WASHINGTON -- The NFL and its players' union can't seem to agree on much when it comes to their labor talks, including the possible economic impact of a lockout.
The NFL Players Association estimates an average of about $160 million in local spending and 3,000 jobs would be lost in each league city if the full 2011 season were wiped out. Player salaries account for 30 percent to 50 percent of that $160 million, the economist who analyzed data for the union said Friday.
"The point here is not to try to get sympathy to a group of players or anything like that," union spokesman George Atallah said. "It's just to identify the broader impact that this game has."
When the union asked economist Jesse David to do that, he drew information from 10 studies since 2002 estimating economic impacts of new stadiums. David wanted to extrapolate the possible fallout if all of the league's stadiums wind up empty because no new collective bargaining agreement is reached in time to save next season. One study was sponsored by an NFL team; the others by stadium authorities or developers or the host state or municipality.
"When the teams and the developers are seeking that money, they often commission studies of the economic impact that a stadium and the NFL operations in it will have on the local economy," David said on a conference call arranged by the union. "Those numbers are clearly relevant to the question of what will happen if NFL activity stops."
David said the average, per-game impact would be about $20 million; the range runs from about $12 million to $40 million.
The studies he used involved a possible stadium for the San Francisco 49ers in Santa Clara, Calif., and current facilities used by the San Diego Chargers, Indianapolis Colts, Dallas Cowboys, Atlanta Falcons, New York Giants/Jets, Baltimore Ravens, New Orleans Saints, Houston Texans and Minnesota Vikings.
"These 10 were taken as representative," David said. "They include teams in large markets or high-revenue teams like the Cowboys. They include smaller-market or lower-revenue teams, for example, like the Saints. They run over a range of time periods from 2002 to 2010. ... We've assumed that those as a group are representative of the league more broadly. If they're not, then the number could be slightly different."
NFL spokesman Greg Aiello wrote Friday in an e-mail to The Associated Press: "The fairy tales continue."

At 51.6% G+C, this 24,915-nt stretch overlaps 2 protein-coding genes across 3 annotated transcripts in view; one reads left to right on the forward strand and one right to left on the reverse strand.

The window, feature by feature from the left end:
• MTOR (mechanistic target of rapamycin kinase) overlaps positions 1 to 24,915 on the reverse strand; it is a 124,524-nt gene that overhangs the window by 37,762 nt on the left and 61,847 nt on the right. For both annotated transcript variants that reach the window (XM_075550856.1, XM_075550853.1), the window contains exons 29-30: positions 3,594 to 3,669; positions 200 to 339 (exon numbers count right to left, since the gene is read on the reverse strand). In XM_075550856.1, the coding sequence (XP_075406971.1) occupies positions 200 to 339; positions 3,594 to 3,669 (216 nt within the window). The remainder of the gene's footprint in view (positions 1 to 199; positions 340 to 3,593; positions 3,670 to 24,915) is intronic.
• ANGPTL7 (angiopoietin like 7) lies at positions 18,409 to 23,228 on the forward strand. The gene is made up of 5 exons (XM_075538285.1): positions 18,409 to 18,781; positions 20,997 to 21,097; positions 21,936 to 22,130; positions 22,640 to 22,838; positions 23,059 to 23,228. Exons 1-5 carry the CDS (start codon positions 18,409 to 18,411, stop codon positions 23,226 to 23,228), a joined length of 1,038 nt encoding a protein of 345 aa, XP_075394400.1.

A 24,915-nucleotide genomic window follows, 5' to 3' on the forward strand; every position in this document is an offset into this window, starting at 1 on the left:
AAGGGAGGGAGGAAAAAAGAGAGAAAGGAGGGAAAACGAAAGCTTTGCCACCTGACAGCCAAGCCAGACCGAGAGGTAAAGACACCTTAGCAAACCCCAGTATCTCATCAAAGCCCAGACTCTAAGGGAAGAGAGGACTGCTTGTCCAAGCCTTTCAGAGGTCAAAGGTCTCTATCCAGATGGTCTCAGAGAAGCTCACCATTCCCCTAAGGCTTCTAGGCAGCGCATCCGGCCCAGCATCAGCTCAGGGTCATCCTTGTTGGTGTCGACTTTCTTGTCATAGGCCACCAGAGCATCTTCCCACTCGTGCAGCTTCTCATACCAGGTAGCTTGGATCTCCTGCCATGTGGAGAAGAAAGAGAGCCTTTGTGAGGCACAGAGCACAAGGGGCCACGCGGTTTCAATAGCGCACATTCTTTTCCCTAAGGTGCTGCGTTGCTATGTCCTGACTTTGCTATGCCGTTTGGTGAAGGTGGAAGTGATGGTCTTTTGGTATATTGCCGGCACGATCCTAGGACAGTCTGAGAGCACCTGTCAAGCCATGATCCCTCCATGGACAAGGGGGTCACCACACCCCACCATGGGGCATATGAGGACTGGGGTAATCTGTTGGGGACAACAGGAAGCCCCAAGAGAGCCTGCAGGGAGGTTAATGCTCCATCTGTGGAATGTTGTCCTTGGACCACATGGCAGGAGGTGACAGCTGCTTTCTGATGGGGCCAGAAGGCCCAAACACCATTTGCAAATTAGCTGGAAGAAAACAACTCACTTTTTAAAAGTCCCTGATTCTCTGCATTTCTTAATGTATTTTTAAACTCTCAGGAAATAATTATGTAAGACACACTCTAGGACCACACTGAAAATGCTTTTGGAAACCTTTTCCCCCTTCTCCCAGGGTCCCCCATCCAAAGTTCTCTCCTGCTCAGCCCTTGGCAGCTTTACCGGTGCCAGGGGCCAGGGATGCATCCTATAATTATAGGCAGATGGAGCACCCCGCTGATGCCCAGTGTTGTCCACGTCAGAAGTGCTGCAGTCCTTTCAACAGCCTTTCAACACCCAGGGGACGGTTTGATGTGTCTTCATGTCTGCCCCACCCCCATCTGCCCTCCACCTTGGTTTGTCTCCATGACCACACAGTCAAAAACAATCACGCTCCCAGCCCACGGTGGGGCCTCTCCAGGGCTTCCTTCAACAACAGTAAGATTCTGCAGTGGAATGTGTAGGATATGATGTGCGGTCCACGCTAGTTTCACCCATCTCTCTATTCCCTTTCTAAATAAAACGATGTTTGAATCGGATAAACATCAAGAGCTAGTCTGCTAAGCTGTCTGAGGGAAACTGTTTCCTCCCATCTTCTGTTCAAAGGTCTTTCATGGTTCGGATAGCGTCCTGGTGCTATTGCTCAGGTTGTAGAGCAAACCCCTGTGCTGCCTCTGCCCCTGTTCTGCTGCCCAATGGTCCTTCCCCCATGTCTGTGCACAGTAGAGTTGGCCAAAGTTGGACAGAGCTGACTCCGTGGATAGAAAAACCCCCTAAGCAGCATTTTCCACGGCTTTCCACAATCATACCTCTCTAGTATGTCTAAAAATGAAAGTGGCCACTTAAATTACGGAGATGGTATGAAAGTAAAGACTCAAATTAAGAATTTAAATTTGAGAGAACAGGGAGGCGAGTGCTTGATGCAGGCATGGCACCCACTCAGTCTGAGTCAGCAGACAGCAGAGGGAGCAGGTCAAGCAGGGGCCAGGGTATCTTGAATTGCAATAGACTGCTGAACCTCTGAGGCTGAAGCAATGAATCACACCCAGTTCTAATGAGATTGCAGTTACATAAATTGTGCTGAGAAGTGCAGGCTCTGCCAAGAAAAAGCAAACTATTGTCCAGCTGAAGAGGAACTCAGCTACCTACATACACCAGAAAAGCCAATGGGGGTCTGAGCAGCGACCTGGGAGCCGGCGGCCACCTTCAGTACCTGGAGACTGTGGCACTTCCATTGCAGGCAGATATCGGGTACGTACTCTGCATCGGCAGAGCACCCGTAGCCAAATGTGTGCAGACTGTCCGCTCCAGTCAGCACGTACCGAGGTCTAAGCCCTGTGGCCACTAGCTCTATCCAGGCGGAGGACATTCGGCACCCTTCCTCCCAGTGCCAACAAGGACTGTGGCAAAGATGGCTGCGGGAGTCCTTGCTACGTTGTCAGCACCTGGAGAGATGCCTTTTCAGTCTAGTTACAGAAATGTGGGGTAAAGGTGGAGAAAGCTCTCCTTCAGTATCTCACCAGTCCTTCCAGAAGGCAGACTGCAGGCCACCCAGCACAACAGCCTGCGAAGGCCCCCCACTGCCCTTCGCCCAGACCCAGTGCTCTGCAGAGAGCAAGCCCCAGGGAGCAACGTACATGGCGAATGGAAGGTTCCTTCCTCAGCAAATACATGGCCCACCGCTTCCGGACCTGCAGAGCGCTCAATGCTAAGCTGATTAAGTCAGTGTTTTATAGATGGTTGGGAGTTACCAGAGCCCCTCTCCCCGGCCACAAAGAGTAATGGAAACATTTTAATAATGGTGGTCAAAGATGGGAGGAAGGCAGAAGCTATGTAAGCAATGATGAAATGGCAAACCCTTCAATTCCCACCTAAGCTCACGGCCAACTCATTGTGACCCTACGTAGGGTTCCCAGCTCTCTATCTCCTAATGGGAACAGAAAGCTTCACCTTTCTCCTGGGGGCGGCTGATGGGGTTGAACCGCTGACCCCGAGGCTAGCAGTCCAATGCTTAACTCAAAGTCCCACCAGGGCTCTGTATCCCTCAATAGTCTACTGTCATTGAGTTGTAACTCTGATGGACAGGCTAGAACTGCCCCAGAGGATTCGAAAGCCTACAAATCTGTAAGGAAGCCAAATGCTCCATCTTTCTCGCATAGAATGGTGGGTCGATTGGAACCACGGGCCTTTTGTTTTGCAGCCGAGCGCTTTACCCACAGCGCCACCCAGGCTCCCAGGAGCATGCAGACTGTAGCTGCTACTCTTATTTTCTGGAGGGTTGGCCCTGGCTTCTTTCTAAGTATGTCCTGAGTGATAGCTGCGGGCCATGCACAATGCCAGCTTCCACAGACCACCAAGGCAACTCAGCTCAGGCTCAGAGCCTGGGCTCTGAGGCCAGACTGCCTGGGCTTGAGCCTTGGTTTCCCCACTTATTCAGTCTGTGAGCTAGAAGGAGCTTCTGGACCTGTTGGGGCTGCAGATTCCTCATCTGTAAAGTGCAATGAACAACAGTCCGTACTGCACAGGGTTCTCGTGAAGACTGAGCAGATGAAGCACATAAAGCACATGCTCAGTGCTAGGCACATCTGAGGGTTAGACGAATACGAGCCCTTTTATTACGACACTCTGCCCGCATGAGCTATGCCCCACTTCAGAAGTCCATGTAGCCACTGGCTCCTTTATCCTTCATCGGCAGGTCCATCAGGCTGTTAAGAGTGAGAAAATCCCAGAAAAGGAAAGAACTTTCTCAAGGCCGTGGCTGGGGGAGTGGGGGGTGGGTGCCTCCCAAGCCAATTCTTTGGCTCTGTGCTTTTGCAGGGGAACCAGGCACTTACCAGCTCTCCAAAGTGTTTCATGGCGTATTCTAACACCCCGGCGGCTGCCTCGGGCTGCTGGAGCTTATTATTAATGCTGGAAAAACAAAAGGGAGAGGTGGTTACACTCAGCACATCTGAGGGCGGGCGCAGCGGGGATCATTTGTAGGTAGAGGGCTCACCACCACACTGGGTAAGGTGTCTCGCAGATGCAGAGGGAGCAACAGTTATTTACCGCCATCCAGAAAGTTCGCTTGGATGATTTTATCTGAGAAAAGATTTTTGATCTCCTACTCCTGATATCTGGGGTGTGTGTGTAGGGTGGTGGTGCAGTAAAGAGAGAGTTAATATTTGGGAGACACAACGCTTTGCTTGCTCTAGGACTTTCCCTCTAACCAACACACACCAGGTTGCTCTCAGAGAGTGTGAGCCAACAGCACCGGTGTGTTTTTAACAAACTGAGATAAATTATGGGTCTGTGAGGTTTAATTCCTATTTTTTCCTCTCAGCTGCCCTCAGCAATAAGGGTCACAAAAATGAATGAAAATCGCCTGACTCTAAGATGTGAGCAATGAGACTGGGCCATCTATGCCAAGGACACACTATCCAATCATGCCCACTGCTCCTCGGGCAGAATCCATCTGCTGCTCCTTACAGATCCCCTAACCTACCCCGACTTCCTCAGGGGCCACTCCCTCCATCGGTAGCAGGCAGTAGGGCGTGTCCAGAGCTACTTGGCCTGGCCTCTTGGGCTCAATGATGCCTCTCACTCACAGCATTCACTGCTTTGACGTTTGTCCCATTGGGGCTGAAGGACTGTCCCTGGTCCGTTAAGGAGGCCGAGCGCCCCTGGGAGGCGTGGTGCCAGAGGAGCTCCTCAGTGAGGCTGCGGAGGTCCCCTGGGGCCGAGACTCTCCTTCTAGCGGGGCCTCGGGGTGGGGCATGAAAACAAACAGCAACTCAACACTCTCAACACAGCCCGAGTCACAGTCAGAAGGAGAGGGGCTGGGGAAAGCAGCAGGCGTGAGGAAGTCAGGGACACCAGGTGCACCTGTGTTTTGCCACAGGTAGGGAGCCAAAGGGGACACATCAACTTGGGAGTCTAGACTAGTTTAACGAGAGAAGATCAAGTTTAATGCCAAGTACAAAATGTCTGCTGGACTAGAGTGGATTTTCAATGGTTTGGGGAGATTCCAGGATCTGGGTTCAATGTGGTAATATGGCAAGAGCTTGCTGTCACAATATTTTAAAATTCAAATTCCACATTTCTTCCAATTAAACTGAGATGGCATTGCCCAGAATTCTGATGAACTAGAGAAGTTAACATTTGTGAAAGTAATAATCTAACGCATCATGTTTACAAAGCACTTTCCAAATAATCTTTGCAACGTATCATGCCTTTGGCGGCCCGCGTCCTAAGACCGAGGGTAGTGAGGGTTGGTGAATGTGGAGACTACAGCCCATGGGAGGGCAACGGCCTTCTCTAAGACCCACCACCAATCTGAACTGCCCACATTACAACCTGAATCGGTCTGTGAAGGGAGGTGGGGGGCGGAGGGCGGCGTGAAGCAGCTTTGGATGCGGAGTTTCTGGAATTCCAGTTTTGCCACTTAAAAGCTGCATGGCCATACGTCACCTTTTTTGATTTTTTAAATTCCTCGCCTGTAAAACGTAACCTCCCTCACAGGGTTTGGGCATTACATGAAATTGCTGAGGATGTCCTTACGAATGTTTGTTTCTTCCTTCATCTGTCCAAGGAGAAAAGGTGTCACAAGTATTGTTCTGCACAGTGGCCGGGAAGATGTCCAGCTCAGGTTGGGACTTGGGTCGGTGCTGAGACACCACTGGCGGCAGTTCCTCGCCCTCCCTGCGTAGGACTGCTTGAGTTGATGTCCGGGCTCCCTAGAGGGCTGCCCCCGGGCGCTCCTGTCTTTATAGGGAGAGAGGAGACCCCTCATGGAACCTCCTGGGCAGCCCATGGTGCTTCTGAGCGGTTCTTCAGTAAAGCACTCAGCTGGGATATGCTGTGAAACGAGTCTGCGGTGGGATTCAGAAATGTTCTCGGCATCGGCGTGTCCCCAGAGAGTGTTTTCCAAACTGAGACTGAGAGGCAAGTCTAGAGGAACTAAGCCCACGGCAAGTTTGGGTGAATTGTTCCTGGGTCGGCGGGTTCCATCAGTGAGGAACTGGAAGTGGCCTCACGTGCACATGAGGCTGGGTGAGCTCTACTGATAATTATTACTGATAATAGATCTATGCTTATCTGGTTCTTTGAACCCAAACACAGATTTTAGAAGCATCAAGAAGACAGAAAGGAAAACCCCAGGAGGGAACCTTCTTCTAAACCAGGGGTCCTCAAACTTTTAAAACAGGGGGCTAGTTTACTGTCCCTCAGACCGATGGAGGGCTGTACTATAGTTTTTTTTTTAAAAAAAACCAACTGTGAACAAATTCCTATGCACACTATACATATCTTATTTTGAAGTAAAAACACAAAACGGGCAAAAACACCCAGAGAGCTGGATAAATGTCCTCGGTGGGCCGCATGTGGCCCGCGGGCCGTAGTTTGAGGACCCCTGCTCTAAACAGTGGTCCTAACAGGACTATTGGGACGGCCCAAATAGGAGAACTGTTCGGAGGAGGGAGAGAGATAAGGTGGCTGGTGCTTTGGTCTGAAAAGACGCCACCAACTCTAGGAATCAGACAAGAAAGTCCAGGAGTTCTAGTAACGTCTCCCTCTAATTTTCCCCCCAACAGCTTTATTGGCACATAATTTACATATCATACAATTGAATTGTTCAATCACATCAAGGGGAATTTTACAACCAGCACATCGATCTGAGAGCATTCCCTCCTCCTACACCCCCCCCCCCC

In response, Atallah wrote: "Tell that to the mayor of Buffalo, who estimated $140 million in lost revenues in one of the NFL's smallest markets. Why don't you tell the hotels, bars, stadium workers and people that support the game what they lose in an NFL lockout?"
Aiello said the league doesn't have its own estimate of the potential effects of a lockout on NFL cities. But he questioned the validity of the union's numbers.
"None of these third-party studies cited today had anything to do with the economic impact of a season-long work stoppage. If any of this had credibility, each city would have its own figure, taking into account all the relevant factors, such as stadium capacity, fan base, and market demographics," Aiello wrote. "It's unfortunate that the union has been circulating unattributed research about the impact of a potential lockout and it's now clear there is no such credible, original research done by the union, the league, or anyone else."
The current CBA expires in March, and NFLPA executive director DeMaurice Smith has said he believes owners are preparing for a lockout. The home page of the NFLPA's official website features a "Lockout Watch" that counts down the days, hours, minutes and seconds until the CBA expires.
The players currently receive 59.6 percent of designated NFL revenues, a number agreed to in the 2006 CBA. The owners say that's too much, arguing that they have huge debts from building stadiums and starting up NFL Network and other ventures, making it impossible to be profitable.
"The purpose of this call, the purpose of us identifying these issues, is simply to raise the public consciousness of the negative impacts that a lockout would have," Atallah said. "If the owners are going to lock out the players ... (players might be fine but) many other people that support the game won't."
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Copyright 2010 by The Associated Press